These last few days I have been slowly soaking the quiet pages of Ruskin Bond. He is one of those few people who have remained unperturbed by the growing domination of internet. His stories therefore are very rooted to the past. Much like Tagore, in Bond too, nature is almost a living character; one character constant in almost all the stories. So it is no surprise to find greying trees and their old remembered branches feature in several of Bond's stories.
The ease with which these trees spring up in so many of his stories is alarming for a modern-day reader like me. The familiarity that Ruskin seems to share with his long-remembered trees has a disturbing quality about it. Disturbing because the same trees seem to bluntly remind us of our own unfamiliarity with them.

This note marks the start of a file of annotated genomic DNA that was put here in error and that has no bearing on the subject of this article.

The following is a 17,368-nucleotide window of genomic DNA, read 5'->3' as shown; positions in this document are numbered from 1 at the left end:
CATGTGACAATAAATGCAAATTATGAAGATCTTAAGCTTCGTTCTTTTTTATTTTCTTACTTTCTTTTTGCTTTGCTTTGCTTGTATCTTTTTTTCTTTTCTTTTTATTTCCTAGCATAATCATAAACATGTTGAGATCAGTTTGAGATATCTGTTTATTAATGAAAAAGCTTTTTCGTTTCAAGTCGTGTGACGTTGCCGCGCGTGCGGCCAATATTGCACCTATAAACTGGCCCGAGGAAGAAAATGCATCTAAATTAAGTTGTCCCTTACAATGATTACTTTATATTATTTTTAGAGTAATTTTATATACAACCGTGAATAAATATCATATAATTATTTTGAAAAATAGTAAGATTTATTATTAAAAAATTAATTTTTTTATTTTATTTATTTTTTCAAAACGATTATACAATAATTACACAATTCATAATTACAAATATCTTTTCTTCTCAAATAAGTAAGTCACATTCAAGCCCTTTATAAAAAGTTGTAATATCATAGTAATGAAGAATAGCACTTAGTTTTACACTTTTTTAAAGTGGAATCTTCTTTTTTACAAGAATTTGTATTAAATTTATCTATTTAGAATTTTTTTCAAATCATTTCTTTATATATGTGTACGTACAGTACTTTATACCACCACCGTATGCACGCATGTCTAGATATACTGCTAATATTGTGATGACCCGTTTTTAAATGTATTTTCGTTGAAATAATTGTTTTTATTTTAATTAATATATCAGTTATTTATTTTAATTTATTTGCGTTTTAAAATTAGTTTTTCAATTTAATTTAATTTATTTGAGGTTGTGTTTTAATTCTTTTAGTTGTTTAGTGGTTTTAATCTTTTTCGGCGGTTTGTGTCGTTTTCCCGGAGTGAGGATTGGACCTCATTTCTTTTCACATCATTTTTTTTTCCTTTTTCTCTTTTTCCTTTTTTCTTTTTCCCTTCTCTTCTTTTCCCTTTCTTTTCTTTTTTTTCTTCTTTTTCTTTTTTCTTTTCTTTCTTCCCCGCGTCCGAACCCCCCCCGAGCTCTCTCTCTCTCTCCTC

In some of his stories, a greying and mellowed Ruskin revisits his leafy childhood pals, lamenting with a stab of sweet pain that he cannot climb them anymore, now that he is old and frail. But Ruskin, after all, can take heart from the fact that he hasn't fallen out of the race. He isn't lagging behind the new-age children. They don't climb trees any more than he does. The only worrying question is that will he really take heart from this fact?